For now, though, Pixel 2 owners can look forward to adding an HDR+ veneer to their social media pics—while waiting Google’s broader ambitions to come more fully into focus.

Pixel Perfect

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Gadget Lab Podcast: Pixel Buds, AirPods, and the Future of Ear Computers
November 18, 2017 12:00 am|Comments (0)

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Report: Google to unveil smaller, linkable Wi-Fi router at Pixel event
December 19, 2016 12:35 am|Comments (0)


Google’s OnHub router was met with decent reception (heh), but a new report by Android Police indicates the company is looking to announce a new router alongside its upcoming probably-called-Pixel phones on October 4. It will simply be called Google Wi-Fi. The router will almost certainly include some of the OnhHub’s ‘smart’ features for simplifying connections and optimizing reception (although whether the OnHub really performed any better than similarly prices routers is questionable). But one big advantage over OnHub is that you will be able link multiple routers to create a larger, stronger Wi-Fi network. Android Police also suggests it will…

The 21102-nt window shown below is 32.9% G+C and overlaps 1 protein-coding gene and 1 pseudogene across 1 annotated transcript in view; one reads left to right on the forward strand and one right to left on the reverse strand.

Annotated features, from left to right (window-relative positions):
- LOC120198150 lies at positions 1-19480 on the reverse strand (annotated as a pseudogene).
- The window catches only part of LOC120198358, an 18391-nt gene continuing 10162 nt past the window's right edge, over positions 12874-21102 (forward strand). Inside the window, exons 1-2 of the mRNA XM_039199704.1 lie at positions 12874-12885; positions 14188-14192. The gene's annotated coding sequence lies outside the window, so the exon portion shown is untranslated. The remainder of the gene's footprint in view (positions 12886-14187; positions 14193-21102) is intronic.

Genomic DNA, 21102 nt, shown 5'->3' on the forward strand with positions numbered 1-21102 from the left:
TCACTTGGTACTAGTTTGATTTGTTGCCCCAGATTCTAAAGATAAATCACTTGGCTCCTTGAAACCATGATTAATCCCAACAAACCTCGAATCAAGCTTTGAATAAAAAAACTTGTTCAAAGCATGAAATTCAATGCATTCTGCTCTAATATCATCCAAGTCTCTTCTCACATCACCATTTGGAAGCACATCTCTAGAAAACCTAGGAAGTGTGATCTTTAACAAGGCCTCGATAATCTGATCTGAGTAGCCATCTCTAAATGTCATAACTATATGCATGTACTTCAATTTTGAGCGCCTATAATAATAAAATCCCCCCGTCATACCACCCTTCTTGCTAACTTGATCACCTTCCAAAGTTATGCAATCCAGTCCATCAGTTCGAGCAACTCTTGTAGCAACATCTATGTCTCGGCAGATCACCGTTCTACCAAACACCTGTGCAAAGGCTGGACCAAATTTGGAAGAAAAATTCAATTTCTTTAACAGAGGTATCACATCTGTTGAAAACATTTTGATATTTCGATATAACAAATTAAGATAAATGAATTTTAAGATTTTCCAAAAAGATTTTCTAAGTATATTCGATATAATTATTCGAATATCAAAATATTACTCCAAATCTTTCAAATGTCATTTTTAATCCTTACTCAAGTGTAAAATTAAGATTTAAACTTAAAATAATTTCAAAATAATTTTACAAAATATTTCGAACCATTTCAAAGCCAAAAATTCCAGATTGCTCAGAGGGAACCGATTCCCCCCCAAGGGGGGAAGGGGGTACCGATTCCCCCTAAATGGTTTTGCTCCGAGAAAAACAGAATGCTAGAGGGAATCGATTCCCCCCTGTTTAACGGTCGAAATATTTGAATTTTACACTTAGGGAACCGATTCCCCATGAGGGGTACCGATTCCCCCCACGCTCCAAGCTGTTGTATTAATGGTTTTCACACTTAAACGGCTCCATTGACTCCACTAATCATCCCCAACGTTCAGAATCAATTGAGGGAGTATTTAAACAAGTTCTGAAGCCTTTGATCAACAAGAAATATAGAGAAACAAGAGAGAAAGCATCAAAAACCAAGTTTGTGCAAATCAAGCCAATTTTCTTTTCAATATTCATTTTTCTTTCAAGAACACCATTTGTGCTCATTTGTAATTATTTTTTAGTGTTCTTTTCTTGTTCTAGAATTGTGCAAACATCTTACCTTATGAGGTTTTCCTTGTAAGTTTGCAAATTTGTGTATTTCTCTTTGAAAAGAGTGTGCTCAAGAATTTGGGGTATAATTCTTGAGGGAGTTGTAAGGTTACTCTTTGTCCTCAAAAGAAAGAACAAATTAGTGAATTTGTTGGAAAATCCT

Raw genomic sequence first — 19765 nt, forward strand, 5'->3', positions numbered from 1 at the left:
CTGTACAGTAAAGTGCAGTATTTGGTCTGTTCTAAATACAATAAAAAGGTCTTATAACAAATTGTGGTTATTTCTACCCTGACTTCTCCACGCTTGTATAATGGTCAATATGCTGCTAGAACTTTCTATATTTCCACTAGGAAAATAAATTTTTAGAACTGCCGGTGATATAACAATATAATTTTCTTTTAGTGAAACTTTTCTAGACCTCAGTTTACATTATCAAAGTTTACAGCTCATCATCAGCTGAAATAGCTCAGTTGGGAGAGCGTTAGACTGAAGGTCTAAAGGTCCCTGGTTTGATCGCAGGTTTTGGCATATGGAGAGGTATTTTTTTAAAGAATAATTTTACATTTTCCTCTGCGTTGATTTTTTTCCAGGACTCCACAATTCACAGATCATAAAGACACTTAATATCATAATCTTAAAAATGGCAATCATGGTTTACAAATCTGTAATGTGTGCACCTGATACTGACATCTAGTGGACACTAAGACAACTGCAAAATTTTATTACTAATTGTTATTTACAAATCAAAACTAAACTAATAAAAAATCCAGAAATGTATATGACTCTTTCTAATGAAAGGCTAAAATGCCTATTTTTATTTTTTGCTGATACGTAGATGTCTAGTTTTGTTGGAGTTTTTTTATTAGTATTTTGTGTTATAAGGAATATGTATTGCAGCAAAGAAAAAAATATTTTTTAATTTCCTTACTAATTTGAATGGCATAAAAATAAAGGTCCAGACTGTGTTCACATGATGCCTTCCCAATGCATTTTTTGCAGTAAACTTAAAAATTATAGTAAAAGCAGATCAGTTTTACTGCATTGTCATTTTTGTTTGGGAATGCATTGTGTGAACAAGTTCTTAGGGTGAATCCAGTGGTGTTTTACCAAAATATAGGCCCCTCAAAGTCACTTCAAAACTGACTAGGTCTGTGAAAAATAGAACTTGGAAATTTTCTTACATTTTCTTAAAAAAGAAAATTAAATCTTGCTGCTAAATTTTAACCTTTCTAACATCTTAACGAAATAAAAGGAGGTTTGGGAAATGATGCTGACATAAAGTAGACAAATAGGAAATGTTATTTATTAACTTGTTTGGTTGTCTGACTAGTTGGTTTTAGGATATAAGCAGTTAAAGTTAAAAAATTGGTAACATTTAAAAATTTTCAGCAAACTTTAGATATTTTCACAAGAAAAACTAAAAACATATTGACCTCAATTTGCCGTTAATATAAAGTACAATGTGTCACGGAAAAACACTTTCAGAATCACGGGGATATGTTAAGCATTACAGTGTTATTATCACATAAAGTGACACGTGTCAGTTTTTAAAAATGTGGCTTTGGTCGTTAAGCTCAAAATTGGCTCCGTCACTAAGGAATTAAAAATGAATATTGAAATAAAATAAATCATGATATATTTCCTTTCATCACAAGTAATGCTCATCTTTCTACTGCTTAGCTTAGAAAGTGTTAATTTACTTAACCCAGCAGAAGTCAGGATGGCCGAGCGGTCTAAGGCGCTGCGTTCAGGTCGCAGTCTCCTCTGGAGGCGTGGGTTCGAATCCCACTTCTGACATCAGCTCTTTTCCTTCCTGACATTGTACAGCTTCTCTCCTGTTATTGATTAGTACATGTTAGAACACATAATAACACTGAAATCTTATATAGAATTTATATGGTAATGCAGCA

This story continues at The Next Web


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ProIntro HUD Released for Final Cut Pro X by Pixel Film Studios
April 24, 2016 5:25 am|Comments (0)

ProIntro HUD, a new FCPX effect, has been released by Pixel Film Studios for Final Cut Pro…

(PRWeb April 23, 2016)

Read the full story at http://www.prweb.com/releases/2016/04/prweb13365961.htm


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Pixel Film Studios Releases TransTunnel for Final Cut Pro X.
November 22, 2015 9:55 pm|Comments (0)

FCPX Transition Developer Pixel Film Studios announces a new Final Cut Pro X Transition.

(PRWeb September 23, 2015)

Read the full story at http://www.prweb.com/releases/2015/09/prweb12977288.htm